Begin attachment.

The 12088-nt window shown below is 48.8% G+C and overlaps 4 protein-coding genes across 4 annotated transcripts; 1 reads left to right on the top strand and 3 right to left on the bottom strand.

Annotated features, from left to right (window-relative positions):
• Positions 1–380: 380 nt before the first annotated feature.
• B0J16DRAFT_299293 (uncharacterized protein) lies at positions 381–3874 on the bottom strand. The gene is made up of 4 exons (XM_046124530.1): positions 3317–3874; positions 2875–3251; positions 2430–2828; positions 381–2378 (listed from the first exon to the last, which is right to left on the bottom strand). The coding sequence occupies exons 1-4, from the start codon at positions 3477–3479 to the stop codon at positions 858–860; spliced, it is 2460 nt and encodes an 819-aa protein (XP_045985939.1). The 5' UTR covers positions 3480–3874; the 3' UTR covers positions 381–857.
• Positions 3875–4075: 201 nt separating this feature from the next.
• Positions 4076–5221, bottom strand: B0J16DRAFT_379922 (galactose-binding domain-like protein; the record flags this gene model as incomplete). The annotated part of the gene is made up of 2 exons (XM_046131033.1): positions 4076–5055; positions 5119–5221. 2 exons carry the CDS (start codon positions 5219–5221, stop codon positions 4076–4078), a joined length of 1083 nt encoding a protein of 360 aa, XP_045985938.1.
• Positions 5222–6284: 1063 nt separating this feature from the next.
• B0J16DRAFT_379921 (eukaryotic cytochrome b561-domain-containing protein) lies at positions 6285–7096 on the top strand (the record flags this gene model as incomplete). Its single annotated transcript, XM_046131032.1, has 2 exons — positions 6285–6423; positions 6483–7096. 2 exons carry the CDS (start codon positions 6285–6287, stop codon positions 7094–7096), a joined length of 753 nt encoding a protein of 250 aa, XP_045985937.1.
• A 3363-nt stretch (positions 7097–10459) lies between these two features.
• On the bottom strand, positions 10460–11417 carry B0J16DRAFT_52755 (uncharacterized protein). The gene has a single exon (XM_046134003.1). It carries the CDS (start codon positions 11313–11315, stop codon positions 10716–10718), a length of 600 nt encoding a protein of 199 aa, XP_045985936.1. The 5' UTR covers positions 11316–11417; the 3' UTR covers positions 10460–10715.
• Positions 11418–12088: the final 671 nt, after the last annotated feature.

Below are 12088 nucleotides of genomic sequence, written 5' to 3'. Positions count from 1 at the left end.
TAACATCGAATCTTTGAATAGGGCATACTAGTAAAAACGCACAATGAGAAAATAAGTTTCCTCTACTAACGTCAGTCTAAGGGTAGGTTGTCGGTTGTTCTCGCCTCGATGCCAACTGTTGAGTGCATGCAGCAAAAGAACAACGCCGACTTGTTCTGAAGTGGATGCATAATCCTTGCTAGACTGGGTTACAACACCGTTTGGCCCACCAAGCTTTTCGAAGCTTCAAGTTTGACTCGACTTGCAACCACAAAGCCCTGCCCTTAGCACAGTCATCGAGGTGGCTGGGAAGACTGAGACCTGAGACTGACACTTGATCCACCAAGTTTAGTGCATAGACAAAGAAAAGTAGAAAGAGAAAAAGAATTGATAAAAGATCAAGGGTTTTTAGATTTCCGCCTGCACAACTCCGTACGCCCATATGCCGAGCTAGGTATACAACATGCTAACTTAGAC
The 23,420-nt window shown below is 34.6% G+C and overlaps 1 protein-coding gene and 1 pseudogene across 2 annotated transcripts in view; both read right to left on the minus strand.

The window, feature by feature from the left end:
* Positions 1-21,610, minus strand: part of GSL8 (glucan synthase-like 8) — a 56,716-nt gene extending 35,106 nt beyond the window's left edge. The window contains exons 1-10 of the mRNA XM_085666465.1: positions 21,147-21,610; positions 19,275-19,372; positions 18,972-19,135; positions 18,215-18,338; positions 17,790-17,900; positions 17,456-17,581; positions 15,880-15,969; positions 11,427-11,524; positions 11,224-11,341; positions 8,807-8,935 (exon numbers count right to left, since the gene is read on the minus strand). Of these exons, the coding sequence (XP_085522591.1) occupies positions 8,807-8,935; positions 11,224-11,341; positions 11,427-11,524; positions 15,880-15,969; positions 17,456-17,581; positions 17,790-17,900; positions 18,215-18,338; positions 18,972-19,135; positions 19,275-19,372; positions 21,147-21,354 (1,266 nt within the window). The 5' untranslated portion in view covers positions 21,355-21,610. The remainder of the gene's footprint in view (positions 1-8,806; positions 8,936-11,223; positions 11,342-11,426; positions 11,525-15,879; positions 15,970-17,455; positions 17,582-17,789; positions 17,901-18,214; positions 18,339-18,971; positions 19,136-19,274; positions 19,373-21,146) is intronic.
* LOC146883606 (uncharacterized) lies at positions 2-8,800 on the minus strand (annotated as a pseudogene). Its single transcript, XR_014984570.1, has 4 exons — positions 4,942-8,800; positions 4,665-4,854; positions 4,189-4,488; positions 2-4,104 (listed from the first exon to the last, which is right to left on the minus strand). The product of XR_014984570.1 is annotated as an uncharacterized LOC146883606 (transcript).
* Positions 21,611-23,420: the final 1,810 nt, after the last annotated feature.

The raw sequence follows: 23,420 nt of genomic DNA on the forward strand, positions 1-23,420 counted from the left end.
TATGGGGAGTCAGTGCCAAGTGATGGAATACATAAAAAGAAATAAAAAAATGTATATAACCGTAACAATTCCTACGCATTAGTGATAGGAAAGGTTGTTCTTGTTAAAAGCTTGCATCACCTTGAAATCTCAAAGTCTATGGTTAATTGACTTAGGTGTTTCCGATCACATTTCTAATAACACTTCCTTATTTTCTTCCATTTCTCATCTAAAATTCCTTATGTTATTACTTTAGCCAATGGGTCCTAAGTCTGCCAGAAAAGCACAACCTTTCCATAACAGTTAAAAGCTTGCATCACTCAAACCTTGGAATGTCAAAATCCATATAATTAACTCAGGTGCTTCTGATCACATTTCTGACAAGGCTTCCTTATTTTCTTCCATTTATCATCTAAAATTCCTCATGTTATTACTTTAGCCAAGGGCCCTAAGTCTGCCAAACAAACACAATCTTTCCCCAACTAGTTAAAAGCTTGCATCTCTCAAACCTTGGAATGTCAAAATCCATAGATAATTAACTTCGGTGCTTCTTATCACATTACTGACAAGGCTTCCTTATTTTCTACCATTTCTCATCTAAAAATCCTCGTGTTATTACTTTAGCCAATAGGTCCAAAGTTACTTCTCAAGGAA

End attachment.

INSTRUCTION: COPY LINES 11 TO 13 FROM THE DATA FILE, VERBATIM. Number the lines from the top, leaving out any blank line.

• Positions 11418–12088: the final 671 nt, after the last annotated feature.

Below are 12088 nucleotides of genomic sequence, written 5' to 3'. Positions count from 1 at the left end.
TAACATCGAATCTTTGAATAGGGCATACTAGTAAAAACGCACAATGAGAAAATAAGTTTCCTCTACTAACGTCAGTCTAAGGGTAGGTTGTCGGTTGTTCTCGCCTCGATGCCAACTGTTGAGTGCATGCAGCAAAAGAACAACGCCGACTTGTTCTGAAGTGGATGCATAATCCTTGCTAGACTGGGTTACAACACCGTTTGGCCCACCAAGCTTTTCGAAGCTTCAAGTTTGACTCGACTTGCAACCACAAAGCCCTGCCCTTAGCACAGTCATCGAGGTGGCTGGGAAGACTGAGACCTGAGACTGACACTTGATCCACCAAGTTTAGTGCATAGACAAAGAAAAGTAGAAAGAGAAAAAGAATTGATAAAAGATCAAGGGTTTTTAGATTTCCGCCTGCACAACTCCGTACGCCCATATGCCGAGCTAGGTATACAACATGCTAACTTAGAC